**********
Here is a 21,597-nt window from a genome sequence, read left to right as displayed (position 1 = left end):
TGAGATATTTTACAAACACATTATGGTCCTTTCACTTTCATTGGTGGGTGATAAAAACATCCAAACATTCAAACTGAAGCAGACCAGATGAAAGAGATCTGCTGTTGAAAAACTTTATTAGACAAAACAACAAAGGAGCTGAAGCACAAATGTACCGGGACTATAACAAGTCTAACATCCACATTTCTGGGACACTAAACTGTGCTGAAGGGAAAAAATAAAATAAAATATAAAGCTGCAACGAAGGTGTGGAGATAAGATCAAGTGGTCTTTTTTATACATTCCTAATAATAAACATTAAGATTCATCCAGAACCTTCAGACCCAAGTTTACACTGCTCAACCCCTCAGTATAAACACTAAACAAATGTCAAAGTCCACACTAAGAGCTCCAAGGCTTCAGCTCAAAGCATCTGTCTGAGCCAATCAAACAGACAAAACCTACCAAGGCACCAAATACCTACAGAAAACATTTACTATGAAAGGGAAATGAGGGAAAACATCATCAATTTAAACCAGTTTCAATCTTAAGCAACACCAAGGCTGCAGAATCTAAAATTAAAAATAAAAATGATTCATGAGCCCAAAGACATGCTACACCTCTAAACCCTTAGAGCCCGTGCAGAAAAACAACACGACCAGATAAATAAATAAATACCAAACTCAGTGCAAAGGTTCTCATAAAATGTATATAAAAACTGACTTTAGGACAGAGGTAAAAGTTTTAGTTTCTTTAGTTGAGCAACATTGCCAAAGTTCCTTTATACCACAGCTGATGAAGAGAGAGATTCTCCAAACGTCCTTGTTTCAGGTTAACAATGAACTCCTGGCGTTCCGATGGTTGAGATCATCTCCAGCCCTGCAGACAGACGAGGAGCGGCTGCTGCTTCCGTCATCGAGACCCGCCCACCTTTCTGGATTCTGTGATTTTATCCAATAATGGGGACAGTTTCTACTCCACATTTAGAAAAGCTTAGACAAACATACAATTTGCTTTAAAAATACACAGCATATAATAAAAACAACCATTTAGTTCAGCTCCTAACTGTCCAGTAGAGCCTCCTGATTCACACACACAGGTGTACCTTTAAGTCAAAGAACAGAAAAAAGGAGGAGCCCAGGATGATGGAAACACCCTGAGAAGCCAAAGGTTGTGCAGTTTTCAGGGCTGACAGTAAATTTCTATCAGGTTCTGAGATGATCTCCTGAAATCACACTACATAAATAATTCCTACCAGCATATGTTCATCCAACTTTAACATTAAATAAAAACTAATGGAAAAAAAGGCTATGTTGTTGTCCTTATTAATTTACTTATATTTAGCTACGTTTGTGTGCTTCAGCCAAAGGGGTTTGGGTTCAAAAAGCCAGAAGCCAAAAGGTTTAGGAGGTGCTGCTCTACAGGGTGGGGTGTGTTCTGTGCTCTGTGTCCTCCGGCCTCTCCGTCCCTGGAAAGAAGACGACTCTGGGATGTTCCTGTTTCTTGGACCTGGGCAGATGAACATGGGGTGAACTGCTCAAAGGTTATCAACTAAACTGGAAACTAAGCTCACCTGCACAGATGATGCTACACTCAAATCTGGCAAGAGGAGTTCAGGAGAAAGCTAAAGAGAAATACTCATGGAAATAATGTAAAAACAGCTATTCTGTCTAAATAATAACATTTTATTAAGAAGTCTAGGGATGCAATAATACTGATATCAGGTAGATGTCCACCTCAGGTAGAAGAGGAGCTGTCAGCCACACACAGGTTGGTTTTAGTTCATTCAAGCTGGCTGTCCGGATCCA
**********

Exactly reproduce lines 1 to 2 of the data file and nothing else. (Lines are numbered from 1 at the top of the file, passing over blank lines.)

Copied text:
Here is a 21,597-nt window from a genome sequence, read left to right as displayed (position 1 = left end):
TGAGATATTTTACAAACACATTATGGTCCTTTCACTTTCATTGGTGGGTGATAAAAACATCCAAACATTCAAACTGAAGCAGACCAGATGAAAGAGATCTGCTGTTGAAAAACTTTATTAGACAAAACAACAAAGGAGCTGAAGCACAAATGTACCGGGACTATAACAAGTCTAACATCCACATTTCTGGGACACTAAACTGTGCTGAAGGGAAAAAATAAAATAAAATATAAAGCTGCAACGAAGGTGTGGAGATAAGATCAAGTGGTCTTTTTTATACATTCCTAATAATAAACATTAAGATTCATCCAGAACCTTCAGACCCAAGTTTACACTGCTCAACCCCTCAGTATAAACACTAAACAAATGTCAAAGTCCACACTAAGAGCTCCAAGGCTTCAGCTCAAAGCATCTGTCTGAGCCAATCAAACAGACAAAACCTACCAAGGCACCAAATACCTACAGAAAACATTTACTATGAAAGGGAAATGAGGGAAAACATCATCAATTTAAACCAGTTTCAATCTTAAGCAACACCAAGGCTGCAGAATCTAAAATTAAAAATAAAAATGATTCATGAGCCCAAAGACATGCTACACCTCTAAACCCTTAGAGCCCGTGCAGAAAAACAACACGACCAGATAAATAAATAAATACCAAACTCAGTGCAAAGGTTCTCATAAAATGTATATAAAAACTGACTTTAGGACAGAGGTAAAAGTTTTAGTTTCTTTAGTTGAGCAACATTGCCAAAGTTCCTTTATACCACAGCTGATGAAGAGAGAGATTCTCCAAACGTCCTTGTTTCAGGTTAACAATGAACTCCTGGCGTTCCGATGGTTGAGATCATCTCCAGCCCTGCAGACAGACGAGGAGCGGCTGCTGCTTCCGTCATCGAGACCCGCCCACCTTTCTGGATTCTGTGATTTTATCCAATAATGGGGACAGTTTCTACTCCACATTTAGAAAAGCTTAGACAAACATACAATTTGCTTTAAAAATACACAGCATATAATAAAAACAACCATTTAGTTCAGCTCCTAACTGTCCAGTAGAGCCTCCTGATTCACACACACAGGTGTACCTTTAAGTCAAAGAACAGAAAAAAGGAGGAGCCCAGGATGATGGAAACACCCTGAGAAGCCAAAGGTTGTGCAGTTTTCAGGGCTGACAGTAAATTTCTATCAGGTTCTGAGATGATCTCCTGAAATCACACTACATAAATAATTCCTACCAGCATATGTTCATCCAACTTTAACATTAAATAAAAACTAATGGAAAAAAAGGCTATGTTGTTGTCCTTATTAATTTACTTATATTTAGCTACGTTTGTGTGCTTCAGCCAAAGGGGTTTGGGTTCAAAAAGCCAGAAGCCAAAAGGTTTAGGAGGTGCTGCTCTACAGGGTGGGGTGTGTTCTGTGCTCTGTGTCCTCCGGCCTCTCCGTCCCTGGAAAGAAGACGACTCTGGGATGTTCCTGTTTCTTGGACCTGGGCAGATGAACATGGGGTGAACTGCTCAAAGGTTATCAACTAAACTGGAAACTAAGCTCACCTGCACAGATGATGCTACACTCAAATCTGGCAAGAGGAGTTCAGGAGAAAGCTAAAGAGAAATACTCATGGAAATAATGTAAAAACAGCTATTCTGTCTAAATAATAACATTTTATTAAGAAGTCTAGGGATGCAATAATACTGATATCAGGTAGATGTCCACCTCAGGTAGAAGAGGAGCTGTCAGCCACACACAGGTTGGTTTTAGTTCATTCAAGCTGGCTGTCCGGATCCA